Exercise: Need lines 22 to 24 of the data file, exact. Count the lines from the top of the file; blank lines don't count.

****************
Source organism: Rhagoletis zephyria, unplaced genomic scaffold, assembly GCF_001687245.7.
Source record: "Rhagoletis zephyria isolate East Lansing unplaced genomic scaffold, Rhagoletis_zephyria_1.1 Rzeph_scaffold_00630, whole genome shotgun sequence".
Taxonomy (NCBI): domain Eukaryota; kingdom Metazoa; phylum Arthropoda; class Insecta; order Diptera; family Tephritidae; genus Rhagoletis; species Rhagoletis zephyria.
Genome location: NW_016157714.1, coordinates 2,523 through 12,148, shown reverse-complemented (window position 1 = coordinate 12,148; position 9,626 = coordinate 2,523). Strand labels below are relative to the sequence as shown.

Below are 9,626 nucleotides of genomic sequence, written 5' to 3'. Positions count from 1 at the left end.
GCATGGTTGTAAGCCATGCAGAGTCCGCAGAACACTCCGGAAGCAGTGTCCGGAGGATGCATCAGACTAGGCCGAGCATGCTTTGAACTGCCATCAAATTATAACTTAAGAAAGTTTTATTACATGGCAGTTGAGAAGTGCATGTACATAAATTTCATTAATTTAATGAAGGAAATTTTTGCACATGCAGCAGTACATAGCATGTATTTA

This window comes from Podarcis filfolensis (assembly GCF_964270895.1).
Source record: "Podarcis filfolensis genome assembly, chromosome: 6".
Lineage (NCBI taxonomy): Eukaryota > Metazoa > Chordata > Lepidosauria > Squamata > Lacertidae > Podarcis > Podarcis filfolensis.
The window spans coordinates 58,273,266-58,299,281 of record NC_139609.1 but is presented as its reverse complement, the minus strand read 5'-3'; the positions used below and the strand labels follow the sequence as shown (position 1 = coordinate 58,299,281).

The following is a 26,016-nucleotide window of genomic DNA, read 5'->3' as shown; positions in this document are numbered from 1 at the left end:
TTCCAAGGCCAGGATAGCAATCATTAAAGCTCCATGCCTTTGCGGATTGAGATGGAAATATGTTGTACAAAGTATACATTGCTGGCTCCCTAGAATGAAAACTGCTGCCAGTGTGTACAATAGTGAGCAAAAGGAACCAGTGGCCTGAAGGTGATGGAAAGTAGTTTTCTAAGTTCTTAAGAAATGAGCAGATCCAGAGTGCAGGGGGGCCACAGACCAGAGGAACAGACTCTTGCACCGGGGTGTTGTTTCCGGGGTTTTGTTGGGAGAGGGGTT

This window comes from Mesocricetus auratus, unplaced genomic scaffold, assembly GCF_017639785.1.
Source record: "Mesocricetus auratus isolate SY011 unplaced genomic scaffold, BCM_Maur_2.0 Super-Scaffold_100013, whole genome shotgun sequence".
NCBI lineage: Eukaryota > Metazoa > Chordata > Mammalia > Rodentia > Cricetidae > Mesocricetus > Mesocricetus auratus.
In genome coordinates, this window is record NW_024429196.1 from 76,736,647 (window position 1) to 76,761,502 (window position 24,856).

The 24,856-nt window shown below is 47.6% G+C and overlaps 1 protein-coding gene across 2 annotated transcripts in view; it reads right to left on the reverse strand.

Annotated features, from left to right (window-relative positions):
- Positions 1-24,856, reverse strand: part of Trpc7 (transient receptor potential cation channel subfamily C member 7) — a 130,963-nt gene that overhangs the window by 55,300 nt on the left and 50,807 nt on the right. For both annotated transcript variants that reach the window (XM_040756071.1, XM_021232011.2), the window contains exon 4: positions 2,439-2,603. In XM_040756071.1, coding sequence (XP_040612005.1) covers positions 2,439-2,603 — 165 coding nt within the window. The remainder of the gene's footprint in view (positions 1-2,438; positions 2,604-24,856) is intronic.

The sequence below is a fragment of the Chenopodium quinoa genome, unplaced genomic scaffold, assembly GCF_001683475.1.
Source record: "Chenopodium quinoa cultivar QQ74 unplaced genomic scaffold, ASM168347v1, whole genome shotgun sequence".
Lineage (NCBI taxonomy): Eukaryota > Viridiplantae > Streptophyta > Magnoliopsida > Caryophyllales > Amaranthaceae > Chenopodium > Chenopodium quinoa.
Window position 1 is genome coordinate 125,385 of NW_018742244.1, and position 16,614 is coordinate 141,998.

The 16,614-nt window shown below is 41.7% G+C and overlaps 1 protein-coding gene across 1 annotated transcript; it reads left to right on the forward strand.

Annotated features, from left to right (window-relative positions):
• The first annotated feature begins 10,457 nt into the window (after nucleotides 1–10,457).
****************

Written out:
Lineage (NCBI taxonomy): Eukaryota > Viridiplantae > Streptophyta > Magnoliopsida > Caryophyllales > Amaranthaceae > Chenopodium > Chenopodium quinoa.
Window position 1 is genome coordinate 125,385 of NW_018742244.1, and position 16,614 is coordinate 141,998.

The 16,614-nt window shown below is 41.7% G+C and overlaps 1 protein-coding gene across 1 annotated transcript; it reads left to right on the forward strand.